• Ekcol

    Speaking of Lincoln, you may enjoy a quote from him:
    “If, by the mere force of numbers, a majority should deprive a minority of any clearly written constitutional right (my note: Sec 29 in Ceylon’s case), it might, in a moral point of view, justify revolution – certainly would, if such a right were a vital one.”
    Abraham Lincoln
    (First Inaugural Address, March 4, 1861)

    While you are thinking about it, here is one from Justice Oliver Wendhal Homes:
    “I have always said that the rights of a given crowd are what they will fight for.”
    Justice Oliver Wendall Holmes
    In “Holmes Laski Letters.” July 26, 1925. edited by Prof Frankfurter, later Justice Frankfurter.
    You probably have read about Russia’s stand on the the Breakaway states from Georgia.

    While you are talking about Barak Obama, you may want more food for thought. Here is what his VP candidate Joe Biden wrote:

    New York Times
    May 1, 2006
    Op-Ed Contributors
    Unity Through Autonomy in Iraq
    A decade ago, Bosnia was torn apart by ethnic cleansing and facing its demise as a single country. After much hesitation, the United States stepped in decisively with the Dayton Accords, which kept the country whole by, paradoxically, dividing it into ethnic federations, even allowing Muslims, Croats and Serbs to retain separate armies. With the help of American and other forces, Bosnians have lived a decade in relative peace and are now slowly strengthening their common central government, including disbanding those separate armies last year.

    Now the Bush administration, despite its profound strategic misjudgments in Iraq, has a similar opportunity. To seize it, however, America must get beyond the present false choice between “staying the course” and “bringing the troops home now” and choose a third way that would wind down our military presence responsibly while preventing chaos and preserving our key security goals.

    The idea, as in Bosnia, is to maintain a united Iraq by decentralizing it, giving each ethno-religious group — Kurd, Sunni Arab and Shiite Arab — room to run its own affairs, while leaving the central government in charge of common interests. We could drive this in place with irresistible sweeteners for the Sunnis to join in, a plan designed by the military for withdrawing and redeploying American forces, and a regional nonaggression pact.

    It is increasingly clear that President Bush does not have a strategy for victory in Iraq. Rather, he hopes to prevent defeat and pass the problem along to his successor. Meanwhile, the frustration of Americans is mounting so fast that Congress might end up mandating a rapid pullout, even at the risk of precipitating chaos and a civil war that becomes a regional war.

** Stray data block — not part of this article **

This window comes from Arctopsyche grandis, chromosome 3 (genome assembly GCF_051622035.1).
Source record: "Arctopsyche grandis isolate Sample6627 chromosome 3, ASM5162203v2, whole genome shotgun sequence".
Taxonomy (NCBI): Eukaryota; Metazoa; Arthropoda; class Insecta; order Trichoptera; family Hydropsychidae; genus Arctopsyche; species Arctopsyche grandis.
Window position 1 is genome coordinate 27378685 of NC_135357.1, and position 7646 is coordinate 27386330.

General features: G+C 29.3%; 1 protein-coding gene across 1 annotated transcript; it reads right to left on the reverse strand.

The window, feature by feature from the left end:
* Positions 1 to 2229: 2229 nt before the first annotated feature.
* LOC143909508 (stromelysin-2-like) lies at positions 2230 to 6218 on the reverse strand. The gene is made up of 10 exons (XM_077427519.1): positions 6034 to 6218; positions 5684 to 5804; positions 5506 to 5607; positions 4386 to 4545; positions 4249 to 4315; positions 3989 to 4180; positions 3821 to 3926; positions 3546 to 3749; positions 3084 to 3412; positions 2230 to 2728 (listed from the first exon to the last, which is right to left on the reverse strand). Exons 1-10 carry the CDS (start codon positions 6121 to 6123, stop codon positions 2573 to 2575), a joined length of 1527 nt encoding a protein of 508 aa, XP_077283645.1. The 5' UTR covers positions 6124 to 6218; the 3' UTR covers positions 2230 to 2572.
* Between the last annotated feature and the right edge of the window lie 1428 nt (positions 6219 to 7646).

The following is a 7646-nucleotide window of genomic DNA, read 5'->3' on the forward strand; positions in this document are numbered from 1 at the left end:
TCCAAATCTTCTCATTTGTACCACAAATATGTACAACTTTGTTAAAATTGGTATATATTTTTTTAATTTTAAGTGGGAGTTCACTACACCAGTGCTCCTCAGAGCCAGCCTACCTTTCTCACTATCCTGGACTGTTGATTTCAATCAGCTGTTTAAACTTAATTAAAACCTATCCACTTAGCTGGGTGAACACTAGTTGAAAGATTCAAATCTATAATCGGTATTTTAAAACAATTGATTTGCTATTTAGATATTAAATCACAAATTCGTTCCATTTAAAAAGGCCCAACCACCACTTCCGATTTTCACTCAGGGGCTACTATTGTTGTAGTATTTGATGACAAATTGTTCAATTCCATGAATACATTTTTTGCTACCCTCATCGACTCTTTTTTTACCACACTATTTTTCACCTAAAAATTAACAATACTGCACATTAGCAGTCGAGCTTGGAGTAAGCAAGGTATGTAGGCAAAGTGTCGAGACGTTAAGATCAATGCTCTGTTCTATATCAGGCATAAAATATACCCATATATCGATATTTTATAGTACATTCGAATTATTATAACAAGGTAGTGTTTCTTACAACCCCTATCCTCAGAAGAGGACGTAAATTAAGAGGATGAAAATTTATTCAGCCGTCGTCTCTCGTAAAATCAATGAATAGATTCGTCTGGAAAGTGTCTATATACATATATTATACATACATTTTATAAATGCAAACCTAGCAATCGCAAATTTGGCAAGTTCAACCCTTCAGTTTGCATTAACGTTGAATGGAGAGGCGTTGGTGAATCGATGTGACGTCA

As long as American troops are in Iraq in significant numbers, the insurgents can’t win and we can’t lose. But inter-communal violence has surpassed the insurgency as the main security threat. Militias rule swathes of Iraq and death squads kill dozens daily. Sectarian cleansing has recently forced tens of thousands from their homes. On top of this, President Bush did not request additional reconstruction assistance and is slashing funds for groups promoting democracy.

    Iraq’s new government of national unity will not stop the deterioration. Iraqis have had three such governments in the last three years, each with Sunnis in key posts, without noticeable effect. The alternative path out of this terrible trap has five elements.

    The first is to establish three largely autonomous regions with a viable central government in Baghdad. The Kurdish, Sunni and Shiite regions would each be responsible for their own domestic laws, administration and internal security. The central government would control border defense, foreign affairs and oil revenues. Baghdad would become a federal zone, while densely populated areas of mixed populations would receive both multi-sectarian and international police protection.

    Decentralization is hardly as radical as it may seem: the Iraqi Constitution, in fact, already provides for a federal structure and a procedure for provinces to combine into regional governments.

    Besides, things are already heading toward partition: increasingly, each community supports federalism, if only as a last resort. The Sunnis, who until recently believed they would retake power in Iraq, are beginning to recognize that they won’t and don’t want to live in a Shiite-controlled, highly centralized state with laws enforced by sectarian militias. The Shiites know they can dominate the government, but they can’t defeat a Sunni insurrection. The Kurds will not give up their 15-year-old autonomy.

    Some will say moving toward strong regionalism would ignite sectarian cleansing. But that’s exactly what is going on already, in ever-bigger waves. Others will argue that it would lead to partition. But a breakup is already under way. As it was in Bosnia, a strong federal system is a viable means to prevent both perils in Iraq.